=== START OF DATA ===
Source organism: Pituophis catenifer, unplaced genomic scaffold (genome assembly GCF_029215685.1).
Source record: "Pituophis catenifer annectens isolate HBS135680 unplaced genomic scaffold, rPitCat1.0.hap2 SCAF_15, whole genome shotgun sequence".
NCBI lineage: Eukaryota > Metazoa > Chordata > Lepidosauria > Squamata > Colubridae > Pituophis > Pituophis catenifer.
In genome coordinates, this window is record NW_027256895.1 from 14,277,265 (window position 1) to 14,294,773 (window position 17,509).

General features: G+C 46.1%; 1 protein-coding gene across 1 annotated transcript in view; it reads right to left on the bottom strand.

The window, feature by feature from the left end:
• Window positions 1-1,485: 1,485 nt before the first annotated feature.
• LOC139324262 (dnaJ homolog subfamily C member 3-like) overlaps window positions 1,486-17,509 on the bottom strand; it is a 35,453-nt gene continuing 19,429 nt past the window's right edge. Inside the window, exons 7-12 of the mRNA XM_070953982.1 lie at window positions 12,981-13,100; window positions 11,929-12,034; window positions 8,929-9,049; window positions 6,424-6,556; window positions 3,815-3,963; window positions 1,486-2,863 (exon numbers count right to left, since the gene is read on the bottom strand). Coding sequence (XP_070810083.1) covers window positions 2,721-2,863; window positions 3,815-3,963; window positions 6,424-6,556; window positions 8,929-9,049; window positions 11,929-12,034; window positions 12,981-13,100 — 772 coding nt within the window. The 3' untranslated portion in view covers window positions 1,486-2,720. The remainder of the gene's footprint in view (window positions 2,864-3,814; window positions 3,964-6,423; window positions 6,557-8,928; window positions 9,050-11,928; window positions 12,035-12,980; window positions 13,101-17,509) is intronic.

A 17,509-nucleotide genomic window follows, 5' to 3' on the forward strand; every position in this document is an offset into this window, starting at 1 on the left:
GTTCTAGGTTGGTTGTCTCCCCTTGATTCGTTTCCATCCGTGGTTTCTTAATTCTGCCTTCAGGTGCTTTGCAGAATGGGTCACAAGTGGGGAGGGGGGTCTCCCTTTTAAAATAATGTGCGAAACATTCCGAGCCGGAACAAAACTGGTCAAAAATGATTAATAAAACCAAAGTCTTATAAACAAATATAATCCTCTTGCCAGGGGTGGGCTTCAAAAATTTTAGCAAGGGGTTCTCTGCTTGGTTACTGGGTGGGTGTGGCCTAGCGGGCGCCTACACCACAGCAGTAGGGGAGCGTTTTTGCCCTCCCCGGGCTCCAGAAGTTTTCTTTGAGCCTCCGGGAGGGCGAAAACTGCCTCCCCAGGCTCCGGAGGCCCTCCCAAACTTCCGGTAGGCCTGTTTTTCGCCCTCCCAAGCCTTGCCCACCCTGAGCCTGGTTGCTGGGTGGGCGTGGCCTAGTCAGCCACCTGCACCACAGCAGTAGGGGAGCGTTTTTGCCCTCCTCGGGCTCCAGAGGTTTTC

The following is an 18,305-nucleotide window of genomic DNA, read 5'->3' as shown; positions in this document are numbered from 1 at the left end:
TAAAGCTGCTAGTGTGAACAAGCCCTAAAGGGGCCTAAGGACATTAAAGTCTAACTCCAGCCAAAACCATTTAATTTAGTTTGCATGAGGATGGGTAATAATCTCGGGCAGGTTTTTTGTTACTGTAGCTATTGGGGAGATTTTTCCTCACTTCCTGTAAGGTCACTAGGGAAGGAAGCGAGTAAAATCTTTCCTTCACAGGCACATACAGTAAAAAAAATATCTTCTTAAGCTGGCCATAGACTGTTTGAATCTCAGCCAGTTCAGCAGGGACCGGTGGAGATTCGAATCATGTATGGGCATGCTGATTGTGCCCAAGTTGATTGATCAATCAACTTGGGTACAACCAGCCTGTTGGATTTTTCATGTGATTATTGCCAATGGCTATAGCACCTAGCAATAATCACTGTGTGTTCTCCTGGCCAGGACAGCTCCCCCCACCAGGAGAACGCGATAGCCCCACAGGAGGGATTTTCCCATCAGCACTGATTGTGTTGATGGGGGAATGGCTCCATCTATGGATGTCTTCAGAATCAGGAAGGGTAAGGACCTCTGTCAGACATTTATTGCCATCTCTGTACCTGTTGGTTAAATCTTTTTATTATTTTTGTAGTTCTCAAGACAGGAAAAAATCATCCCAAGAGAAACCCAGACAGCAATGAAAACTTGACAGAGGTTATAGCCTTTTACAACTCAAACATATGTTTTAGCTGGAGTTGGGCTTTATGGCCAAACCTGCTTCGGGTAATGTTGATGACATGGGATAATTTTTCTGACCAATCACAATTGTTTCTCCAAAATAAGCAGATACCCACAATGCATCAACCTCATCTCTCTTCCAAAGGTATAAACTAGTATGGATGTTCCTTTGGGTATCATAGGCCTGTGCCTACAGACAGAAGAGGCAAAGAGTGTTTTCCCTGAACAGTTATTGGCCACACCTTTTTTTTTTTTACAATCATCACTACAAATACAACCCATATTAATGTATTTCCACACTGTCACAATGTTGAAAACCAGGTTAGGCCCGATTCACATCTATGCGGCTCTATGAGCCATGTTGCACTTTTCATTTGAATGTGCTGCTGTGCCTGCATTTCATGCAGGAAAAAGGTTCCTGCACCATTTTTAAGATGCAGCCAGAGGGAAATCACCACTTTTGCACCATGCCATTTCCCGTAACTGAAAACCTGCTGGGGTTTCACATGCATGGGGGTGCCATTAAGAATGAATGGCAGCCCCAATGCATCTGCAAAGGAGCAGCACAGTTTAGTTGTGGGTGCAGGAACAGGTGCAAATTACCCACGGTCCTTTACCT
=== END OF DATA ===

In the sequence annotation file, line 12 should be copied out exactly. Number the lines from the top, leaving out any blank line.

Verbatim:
TAAAGCTGCTAGTGTGAACAAGCCCTAAAGGGGCCTAAGGACATTAAAGTCTAACTCCAGCCAAAACCATTTAATTTAGTTTGCATGAGGATGGGTAATAATCTCGGGCAGGTTTTTTGTTACTGTAGCTATTGGGGAGATTTTTCCTCACTTCCTGTAAGGTCACTAGGGAAGGAAGCGAGTAAAATCTTTCCTTCACAGGCACATACAGTAAAAAAAATATCTTCTTAAGCTGGCCATAGACTGTTTGAATCTCAGCCAGTTCAGCAGGGACCGGTGGAGATTCGAATCATGTATGGGCATGCTGATTGTGCCCAAGTTGATTGATCAATCAACTTGGGTACAACCAGCCTGTTGGATTTTTCATGTGATTATTGCCAATGGCTATAGCACCTAGCAATAATCACTGTGTGTTCTCCTGGCCAGGACAGCTCCCCCCACCAGGAGAACGCGATAGCCCCACAGGAGGGATTTTCCCATCAGCACTGATTGTGTTGATGGGGGAATGGCTCCATCTATGGATGTCTTCAGAATCAGGAAGGGTAAGGACCTCTGTCAGACATTTATTGCCATCTCTGTACCTGTTGGTTAAATCTTTTTATTATTTTTGTAGTTCTCAAGACAGGAAAAAATCATCCCAAGAGAAACCCAGACAGCAATGAAAACTTGACAGAGGTTATAGCCTTTTACAACTCAAACATATGTTTTAGCTGGAGTTGGGCTTTATGGCCAAACCTGCTTCGGGTAATGTTGATGACATGGGATAATTTTTCTGACCAATCACAATTGTTTCTCCAAAATAAGCAGATACCCACAATGCATCAACCTCATCTCTCTTCCAAAGGTATAAACTAGTATGGATGTTCCTTTGGGTATCATAGGCCTGTGCCTACAGACAGAAGAGGCAAAGAGTGTTTTCCCTGAACAGTTATTGGCCACACCTTTTTTTTTTTTACAATCATCACTACAAATACAACCCATATTAATGTATTTCCACACTGTCACAATGTTGAAAACCAGGTTAGGCCCGATTCACATCTATGCGGCTCTATGAGCCATGTTGCACTTTTCATTTGAATGTGCTGCTGTGCCTGCATTTCATGCAGGAAAAAGGTTCCTGCACCATTTTTAAGATGCAGCCAGAGGGAAATCACCACTTTTGCACCATGCCATTTCCCGTAACTGAAAACCTGCTGGGGTTTCACATGCATGGGGGTGCCATTAAGAATGAATGGCAGCCCCAATGCATCTGCAAAGGAGCAGCACAGTTTAGTTGTGGGTGCAGGAACAGGTGCAAATTACCCACGGTCCTTTACCT